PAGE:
Thrivance is My Identity: Moving Beyond Survival
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Keywords:Native American, Blackfeet, Thrivance, Survivance, Settler Colonialism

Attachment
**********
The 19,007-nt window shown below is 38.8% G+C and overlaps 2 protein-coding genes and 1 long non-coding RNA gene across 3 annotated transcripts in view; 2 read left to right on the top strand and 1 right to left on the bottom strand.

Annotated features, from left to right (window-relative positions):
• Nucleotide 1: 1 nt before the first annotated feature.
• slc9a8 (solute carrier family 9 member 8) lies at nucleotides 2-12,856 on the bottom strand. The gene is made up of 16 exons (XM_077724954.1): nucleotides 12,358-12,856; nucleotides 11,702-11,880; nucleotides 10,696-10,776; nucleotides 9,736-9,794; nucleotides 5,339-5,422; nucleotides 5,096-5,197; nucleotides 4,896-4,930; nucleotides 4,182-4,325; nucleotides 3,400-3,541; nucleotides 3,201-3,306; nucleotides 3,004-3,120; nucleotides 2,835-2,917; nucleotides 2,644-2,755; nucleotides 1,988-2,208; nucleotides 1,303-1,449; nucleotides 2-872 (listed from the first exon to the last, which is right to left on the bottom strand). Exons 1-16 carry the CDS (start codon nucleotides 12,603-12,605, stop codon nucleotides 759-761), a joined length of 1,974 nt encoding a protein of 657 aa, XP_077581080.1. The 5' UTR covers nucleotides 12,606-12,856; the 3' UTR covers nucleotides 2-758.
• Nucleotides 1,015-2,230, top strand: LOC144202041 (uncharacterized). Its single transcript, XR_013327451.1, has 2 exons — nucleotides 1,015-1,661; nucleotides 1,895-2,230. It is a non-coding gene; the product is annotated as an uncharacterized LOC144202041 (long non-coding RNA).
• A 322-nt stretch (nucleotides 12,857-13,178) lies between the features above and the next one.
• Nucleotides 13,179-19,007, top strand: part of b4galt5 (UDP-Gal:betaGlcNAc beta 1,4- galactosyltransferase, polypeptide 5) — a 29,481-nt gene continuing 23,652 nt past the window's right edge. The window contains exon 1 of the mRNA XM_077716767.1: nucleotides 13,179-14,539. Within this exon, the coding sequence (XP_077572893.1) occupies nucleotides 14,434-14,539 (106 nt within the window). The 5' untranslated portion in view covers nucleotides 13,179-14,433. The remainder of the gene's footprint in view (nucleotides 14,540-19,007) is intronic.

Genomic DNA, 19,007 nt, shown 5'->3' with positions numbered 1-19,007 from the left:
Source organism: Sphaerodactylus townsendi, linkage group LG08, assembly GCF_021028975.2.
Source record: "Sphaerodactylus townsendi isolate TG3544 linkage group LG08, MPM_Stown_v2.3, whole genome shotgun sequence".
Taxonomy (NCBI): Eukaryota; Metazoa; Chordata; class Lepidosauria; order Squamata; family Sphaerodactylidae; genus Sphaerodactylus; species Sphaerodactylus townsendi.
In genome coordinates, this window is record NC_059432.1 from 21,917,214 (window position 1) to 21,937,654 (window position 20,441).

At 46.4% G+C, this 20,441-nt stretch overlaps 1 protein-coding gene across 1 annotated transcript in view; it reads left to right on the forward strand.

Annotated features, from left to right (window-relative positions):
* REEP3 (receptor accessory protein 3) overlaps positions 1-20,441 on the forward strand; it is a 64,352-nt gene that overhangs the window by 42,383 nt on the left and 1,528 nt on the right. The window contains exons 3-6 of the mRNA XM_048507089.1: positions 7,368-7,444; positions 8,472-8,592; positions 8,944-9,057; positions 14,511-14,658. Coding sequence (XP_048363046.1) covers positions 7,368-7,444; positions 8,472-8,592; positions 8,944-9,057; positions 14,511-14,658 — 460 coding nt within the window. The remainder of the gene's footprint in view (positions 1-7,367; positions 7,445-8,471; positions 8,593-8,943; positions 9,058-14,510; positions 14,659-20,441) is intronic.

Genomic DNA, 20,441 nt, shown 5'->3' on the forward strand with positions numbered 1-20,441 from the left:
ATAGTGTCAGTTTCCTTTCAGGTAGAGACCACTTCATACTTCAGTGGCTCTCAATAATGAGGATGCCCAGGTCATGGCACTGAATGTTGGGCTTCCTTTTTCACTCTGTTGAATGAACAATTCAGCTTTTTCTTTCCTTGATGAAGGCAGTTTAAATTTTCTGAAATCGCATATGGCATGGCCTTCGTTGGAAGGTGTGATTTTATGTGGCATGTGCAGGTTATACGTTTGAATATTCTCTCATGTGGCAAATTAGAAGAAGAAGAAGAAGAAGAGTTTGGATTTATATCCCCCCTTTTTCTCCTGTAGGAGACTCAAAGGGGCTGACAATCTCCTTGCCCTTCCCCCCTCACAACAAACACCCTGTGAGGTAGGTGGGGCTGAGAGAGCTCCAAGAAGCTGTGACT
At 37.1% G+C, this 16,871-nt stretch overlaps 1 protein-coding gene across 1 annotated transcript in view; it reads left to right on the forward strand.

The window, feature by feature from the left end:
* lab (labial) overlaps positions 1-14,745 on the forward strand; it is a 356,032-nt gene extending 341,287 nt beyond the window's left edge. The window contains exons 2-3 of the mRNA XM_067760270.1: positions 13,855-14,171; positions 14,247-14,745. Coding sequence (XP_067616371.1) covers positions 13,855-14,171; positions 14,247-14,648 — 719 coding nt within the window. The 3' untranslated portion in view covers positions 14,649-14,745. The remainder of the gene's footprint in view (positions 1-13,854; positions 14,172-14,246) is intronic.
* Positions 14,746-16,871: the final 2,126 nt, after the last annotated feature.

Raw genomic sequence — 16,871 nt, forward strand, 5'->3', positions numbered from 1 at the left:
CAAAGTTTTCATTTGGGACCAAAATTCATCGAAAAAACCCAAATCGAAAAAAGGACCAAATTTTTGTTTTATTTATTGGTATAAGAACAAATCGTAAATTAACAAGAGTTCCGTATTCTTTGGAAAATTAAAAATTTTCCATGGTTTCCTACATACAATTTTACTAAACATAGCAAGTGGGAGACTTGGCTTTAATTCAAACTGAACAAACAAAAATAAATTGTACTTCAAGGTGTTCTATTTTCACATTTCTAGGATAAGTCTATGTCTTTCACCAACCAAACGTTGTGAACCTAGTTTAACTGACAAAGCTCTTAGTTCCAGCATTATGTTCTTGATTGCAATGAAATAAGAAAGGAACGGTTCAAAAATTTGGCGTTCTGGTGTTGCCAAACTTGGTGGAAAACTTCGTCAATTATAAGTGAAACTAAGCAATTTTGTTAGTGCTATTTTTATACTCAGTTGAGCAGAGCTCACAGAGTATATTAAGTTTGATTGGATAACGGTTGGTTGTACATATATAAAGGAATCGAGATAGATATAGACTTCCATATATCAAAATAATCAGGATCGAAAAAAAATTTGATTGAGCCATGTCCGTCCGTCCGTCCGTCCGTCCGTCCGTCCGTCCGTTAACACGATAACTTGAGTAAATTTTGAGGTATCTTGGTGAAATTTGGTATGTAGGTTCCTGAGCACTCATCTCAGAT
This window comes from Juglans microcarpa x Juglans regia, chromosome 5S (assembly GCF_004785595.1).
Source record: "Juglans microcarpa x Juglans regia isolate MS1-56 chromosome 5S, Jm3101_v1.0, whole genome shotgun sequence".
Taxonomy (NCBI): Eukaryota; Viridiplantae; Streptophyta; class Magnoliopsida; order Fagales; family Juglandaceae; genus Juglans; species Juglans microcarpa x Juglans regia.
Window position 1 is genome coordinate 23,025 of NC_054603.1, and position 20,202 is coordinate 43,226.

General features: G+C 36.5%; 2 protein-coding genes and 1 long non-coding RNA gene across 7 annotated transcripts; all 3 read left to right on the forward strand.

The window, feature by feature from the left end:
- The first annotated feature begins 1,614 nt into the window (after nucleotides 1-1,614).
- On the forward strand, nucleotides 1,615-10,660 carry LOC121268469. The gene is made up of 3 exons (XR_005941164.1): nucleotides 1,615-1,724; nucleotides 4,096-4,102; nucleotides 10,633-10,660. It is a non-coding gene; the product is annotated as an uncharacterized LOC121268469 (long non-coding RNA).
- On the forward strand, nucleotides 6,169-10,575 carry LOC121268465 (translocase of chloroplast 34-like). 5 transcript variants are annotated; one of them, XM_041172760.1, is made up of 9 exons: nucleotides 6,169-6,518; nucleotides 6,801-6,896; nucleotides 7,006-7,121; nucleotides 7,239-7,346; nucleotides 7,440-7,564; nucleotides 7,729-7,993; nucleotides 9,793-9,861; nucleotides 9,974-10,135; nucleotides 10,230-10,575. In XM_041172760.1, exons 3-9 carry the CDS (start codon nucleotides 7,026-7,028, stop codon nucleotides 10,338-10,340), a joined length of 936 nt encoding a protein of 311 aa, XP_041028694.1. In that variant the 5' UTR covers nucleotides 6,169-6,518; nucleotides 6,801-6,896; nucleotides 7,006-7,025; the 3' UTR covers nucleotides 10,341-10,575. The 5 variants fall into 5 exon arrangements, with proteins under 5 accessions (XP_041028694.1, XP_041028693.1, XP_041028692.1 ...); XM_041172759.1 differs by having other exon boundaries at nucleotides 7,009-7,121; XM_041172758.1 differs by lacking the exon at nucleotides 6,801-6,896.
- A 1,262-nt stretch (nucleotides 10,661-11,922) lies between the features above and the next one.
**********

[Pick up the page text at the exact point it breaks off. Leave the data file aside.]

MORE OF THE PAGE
In this article I explore the significance of ancestral homelands to Blackfeet identity. Through the analysis of Blackfeet stories and our historical and on-going fight for land sovereignty I examine the entanglements of settler colonial formations and ideologies within Indigenous communities without reinforcing a problematic “plight of the Indian” logic. While the information presented here may contain some elements of pain, the focus centers on pushing beyond a theory of survivance to a theory of thrivance, emphasizing an understanding of our own Blackfeet ways-of-knowing and practices. A thrivance focus is important as it moves beyond a statement of survival to a statement of “we are here, we are productive, and we continue to thrive and contribute to today’s world.” In addition, thrivance accentuates the importance of ancestral homelands and traditional practices to healing and a positive sense of Indigenous identity and dignity. This emphasis on Blackfeet identity contributes to Native American studies, ethnic studies, and settler colonial studies; but most importantly it offers the hope of understanding through reintroducing a positive Indigenous identity, thus encouraging more balanced and harmonious communities.
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